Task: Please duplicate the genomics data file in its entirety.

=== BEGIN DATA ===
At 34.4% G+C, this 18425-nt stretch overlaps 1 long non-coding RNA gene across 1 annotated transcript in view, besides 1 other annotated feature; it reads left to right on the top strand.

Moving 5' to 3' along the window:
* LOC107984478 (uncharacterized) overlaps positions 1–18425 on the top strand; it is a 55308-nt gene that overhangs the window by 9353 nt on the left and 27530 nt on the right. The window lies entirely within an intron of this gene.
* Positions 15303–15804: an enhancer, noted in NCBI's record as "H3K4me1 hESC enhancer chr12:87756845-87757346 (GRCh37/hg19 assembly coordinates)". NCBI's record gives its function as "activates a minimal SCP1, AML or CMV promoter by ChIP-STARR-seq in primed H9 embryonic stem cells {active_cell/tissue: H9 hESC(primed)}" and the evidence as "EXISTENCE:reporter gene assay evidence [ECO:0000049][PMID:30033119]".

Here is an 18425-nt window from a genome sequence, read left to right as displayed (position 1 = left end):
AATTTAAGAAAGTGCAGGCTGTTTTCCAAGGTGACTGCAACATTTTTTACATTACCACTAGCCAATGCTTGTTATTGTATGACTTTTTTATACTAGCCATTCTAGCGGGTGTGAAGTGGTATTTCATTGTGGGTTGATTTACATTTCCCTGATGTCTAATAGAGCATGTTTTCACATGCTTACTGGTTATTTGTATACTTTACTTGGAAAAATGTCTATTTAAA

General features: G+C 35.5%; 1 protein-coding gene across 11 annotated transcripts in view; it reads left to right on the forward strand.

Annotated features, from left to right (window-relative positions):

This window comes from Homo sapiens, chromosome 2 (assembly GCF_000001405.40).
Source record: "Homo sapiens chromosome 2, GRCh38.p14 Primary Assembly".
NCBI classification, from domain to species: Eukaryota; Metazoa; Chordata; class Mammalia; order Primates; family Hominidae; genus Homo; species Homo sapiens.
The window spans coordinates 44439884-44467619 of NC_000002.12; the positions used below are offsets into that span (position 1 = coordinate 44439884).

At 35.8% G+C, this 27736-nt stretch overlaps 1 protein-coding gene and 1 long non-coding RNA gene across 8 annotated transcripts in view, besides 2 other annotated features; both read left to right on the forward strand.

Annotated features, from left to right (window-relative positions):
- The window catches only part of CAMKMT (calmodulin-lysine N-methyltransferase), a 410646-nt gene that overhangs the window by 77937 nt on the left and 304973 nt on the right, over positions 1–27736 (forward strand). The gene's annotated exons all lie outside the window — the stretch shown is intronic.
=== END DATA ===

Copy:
At 34.4% G+C, this 18425-nt stretch overlaps 1 long non-coding RNA gene across 1 annotated transcript in view, besides 1 other annotated feature; it reads left to right on the top strand.

Moving 5' to 3' along the window:
* LOC107984478 (uncharacterized) overlaps positions 1–18425 on the top strand; it is a 55308-nt gene that overhangs the window by 9353 nt on the left and 27530 nt on the right. The window lies entirely within an intron of this gene.
* Positions 15303–15804: an enhancer, noted in NCBI's record as "H3K4me1 hESC enhancer chr12:87756845-87757346 (GRCh37/hg19 assembly coordinates)". NCBI's record gives its function as "activates a minimal SCP1, AML or CMV promoter by ChIP-STARR-seq in primed H9 embryonic stem cells {active_cell/tissue: H9 hESC(primed)}" and the evidence as "EXISTENCE:reporter gene assay evidence [ECO:0000049][PMID:30033119]".

Here is an 18425-nt window from a genome sequence, read left to right as displayed (position 1 = left end):
AATTTAAGAAAGTGCAGGCTGTTTTCCAAGGTGACTGCAACATTTTTTACATTACCACTAGCCAATGCTTGTTATTGTATGACTTTTTTATACTAGCCATTCTAGCGGGTGTGAAGTGGTATTTCATTGTGGGTTGATTTACATTTCCCTGATGTCTAATAGAGCATGTTTTCACATGCTTACTGGTTATTTGTATACTTTACTTGGAAAAATGTCTATTTAAA

General features: G+C 35.5%; 1 protein-coding gene across 11 annotated transcripts in view; it reads left to right on the forward strand.

Annotated features, from left to right (window-relative positions):

This window comes from Homo sapiens, chromosome 2 (assembly GCF_000001405.40).
Source record: "Homo sapiens chromosome 2, GRCh38.p14 Primary Assembly".
NCBI classification, from domain to species: Eukaryota; Metazoa; Chordata; class Mammalia; order Primates; family Hominidae; genus Homo; species Homo sapiens.
The window spans coordinates 44439884-44467619 of NC_000002.12; the positions used below are offsets into that span (position 1 = coordinate 44439884).

At 35.8% G+C, this 27736-nt stretch overlaps 1 protein-coding gene and 1 long non-coding RNA gene across 8 annotated transcripts in view, besides 2 other annotated features; both read left to right on the forward strand.

Annotated features, from left to right (window-relative positions):
- The window catches only part of CAMKMT (calmodulin-lysine N-methyltransferase), a 410646-nt gene that overhangs the window by 77937 nt on the left and 304973 nt on the right, over positions 1–27736 (forward strand). The gene's annotated exons all lie outside the window — the stretch shown is intronic.